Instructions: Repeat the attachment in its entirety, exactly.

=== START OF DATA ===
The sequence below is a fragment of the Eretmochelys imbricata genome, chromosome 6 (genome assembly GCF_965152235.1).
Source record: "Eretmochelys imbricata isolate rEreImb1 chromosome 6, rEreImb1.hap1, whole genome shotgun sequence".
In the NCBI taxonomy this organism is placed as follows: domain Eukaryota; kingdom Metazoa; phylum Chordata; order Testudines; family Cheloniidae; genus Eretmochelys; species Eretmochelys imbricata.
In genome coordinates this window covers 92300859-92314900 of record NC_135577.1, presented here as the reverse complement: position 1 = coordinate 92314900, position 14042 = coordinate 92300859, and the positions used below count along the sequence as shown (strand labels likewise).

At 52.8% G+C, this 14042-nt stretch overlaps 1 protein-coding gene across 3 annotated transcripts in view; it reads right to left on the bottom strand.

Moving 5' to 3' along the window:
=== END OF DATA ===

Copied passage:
The sequence below is a fragment of the Eretmochelys imbricata genome, chromosome 6 (genome assembly GCF_965152235.1).
Source record: "Eretmochelys imbricata isolate rEreImb1 chromosome 6, rEreImb1.hap1, whole genome shotgun sequence".
In the NCBI taxonomy this organism is placed as follows: domain Eukaryota; kingdom Metazoa; phylum Chordata; order Testudines; family Cheloniidae; genus Eretmochelys; species Eretmochelys imbricata.
In genome coordinates this window covers 92300859-92314900 of record NC_135577.1, presented here as the reverse complement: position 1 = coordinate 92314900, position 14042 = coordinate 92300859, and the positions used below count along the sequence as shown (strand labels likewise).

At 52.8% G+C, this 14042-nt stretch overlaps 1 protein-coding gene across 3 annotated transcripts in view; it reads right to left on the bottom strand.

Moving 5' to 3' along the window: